Australian Prime Minister Julia Gillard met the chief of international forces in Afghanistan and vowed support for the US-led mission in a surprise visit to troops on her first overseas trip as leader.
Gillard dropped in on Australian soldiers at the southern Uruzgan base of Tarin Kowt on her way to official meetings in Europe and received briefings about the situation on the ground from local commanders, her office said.
She shared a meal and watched a football match with the troops, and paid tribute to the 21 who have died fighting insurgents since 2001 -- five of them in the past three months.
"While there are significant security, development and governance challenges ahead, Australians are making a difference in Afghanistan," her office said in a statement Sunday about the trip.
Gillard, Australia's first female leader, went on to Kabul for talks with General David Petraeus, commander of international forces, on progress in the troubled country, before meeting with Afghan President Hamid Karzai.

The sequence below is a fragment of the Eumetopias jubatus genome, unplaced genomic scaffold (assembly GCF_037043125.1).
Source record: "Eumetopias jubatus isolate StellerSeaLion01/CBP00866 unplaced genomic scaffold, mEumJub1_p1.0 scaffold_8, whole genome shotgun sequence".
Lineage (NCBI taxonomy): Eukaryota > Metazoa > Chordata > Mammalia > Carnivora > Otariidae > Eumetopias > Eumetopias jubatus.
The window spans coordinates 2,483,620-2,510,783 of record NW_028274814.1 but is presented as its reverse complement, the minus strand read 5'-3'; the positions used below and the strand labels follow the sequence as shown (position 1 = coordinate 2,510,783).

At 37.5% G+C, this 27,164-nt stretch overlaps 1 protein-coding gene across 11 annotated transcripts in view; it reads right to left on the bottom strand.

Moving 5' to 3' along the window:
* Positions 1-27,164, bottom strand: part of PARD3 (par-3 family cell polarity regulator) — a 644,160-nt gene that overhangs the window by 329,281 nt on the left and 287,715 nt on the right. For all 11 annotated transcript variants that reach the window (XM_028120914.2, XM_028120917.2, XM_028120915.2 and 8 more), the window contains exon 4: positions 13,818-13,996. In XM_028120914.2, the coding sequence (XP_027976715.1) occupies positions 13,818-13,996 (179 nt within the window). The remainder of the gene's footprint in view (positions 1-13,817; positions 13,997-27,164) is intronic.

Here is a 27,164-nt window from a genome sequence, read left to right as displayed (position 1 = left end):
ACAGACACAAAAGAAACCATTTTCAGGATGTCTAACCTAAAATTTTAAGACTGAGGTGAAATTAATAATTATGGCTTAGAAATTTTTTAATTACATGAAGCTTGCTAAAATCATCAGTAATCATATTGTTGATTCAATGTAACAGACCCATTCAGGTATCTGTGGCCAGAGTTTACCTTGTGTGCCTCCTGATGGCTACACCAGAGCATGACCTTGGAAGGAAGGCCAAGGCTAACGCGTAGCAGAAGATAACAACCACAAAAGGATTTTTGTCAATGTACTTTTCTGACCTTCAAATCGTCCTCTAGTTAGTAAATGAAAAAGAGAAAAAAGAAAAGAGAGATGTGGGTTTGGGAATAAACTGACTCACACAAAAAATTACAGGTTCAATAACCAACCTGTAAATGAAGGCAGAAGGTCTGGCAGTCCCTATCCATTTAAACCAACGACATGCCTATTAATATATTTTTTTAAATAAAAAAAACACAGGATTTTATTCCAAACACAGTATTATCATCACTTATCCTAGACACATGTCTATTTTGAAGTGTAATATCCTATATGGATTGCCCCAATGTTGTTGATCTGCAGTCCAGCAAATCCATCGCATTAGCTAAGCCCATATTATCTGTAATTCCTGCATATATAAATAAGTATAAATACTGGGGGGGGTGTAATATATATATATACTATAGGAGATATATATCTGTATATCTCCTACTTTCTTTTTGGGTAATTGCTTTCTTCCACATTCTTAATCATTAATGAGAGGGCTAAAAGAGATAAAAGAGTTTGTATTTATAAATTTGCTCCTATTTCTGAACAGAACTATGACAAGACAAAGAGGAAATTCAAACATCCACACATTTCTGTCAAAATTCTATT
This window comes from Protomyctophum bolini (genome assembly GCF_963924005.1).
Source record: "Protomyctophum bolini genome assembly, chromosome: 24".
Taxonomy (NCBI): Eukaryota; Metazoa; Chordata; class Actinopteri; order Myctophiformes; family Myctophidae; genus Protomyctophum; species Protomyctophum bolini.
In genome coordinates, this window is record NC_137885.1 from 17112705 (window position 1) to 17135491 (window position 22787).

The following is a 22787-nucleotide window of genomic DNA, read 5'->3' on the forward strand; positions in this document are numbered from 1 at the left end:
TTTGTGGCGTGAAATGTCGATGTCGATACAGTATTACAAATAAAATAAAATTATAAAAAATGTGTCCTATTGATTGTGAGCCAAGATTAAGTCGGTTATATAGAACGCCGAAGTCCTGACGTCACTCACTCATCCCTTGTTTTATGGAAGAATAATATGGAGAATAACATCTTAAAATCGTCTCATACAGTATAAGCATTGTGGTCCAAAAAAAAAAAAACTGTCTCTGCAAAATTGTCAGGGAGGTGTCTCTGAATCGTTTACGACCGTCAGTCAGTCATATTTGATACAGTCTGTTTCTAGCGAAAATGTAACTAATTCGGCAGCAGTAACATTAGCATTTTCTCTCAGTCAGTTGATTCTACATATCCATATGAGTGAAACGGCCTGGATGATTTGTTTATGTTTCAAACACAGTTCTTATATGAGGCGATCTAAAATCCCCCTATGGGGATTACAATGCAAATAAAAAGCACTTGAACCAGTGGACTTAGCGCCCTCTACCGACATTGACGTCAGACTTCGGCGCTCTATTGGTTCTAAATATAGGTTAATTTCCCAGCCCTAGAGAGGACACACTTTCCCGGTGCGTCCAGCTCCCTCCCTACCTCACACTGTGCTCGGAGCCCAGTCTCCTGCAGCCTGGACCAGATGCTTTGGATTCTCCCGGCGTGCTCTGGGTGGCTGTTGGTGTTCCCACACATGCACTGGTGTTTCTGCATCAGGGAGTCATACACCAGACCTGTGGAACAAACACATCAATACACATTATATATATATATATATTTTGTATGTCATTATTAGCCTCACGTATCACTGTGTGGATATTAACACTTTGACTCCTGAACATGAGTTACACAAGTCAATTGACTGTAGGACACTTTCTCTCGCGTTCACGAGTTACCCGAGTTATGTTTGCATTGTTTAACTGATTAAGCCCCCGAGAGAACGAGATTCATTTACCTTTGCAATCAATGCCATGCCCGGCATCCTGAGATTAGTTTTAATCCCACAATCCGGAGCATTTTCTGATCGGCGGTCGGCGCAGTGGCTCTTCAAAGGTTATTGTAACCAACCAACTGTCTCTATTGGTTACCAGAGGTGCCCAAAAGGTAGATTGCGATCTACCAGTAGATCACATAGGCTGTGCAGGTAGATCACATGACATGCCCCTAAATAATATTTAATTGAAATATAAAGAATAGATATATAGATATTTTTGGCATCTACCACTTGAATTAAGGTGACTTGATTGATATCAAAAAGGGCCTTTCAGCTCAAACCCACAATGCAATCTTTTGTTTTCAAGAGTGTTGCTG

"General Petraeus confirmed that all elements of the US-led surge in Afghanistan were now in place and was being given time to complete its mission," Gillard's office said.
"Ms Gillard underscored Australia's intention to continue working with the Afghan Government to help meet its objectives to improve security, governance and development across the country, and reiterated Australia's expectations of the Afghan Government in the process," it added.
The stop was part of Gillard's first overseas trip as prime minister, which will also see her meet FIFA president Sepp Blatter in Zurich on Australia's 2022 World Cup bid.
She will then travel to Brussels for talks about the Afghan war with Anders Fogh Rasmussen, secretary-general of NATO, ahead of the three-day ASEM summit of Asian and European leaders.
Australia has about 1,550 troops in Afghanistan, mostly training Afghan soldiers in Uruzgan, and Gillard's government has committed to a parliamentary debate on the conflict.
Air Chief Marshal Angus Houston, the chief of the armed forces, has estimated that Australian soldiers will be ready to withdraw from the country within two to four years.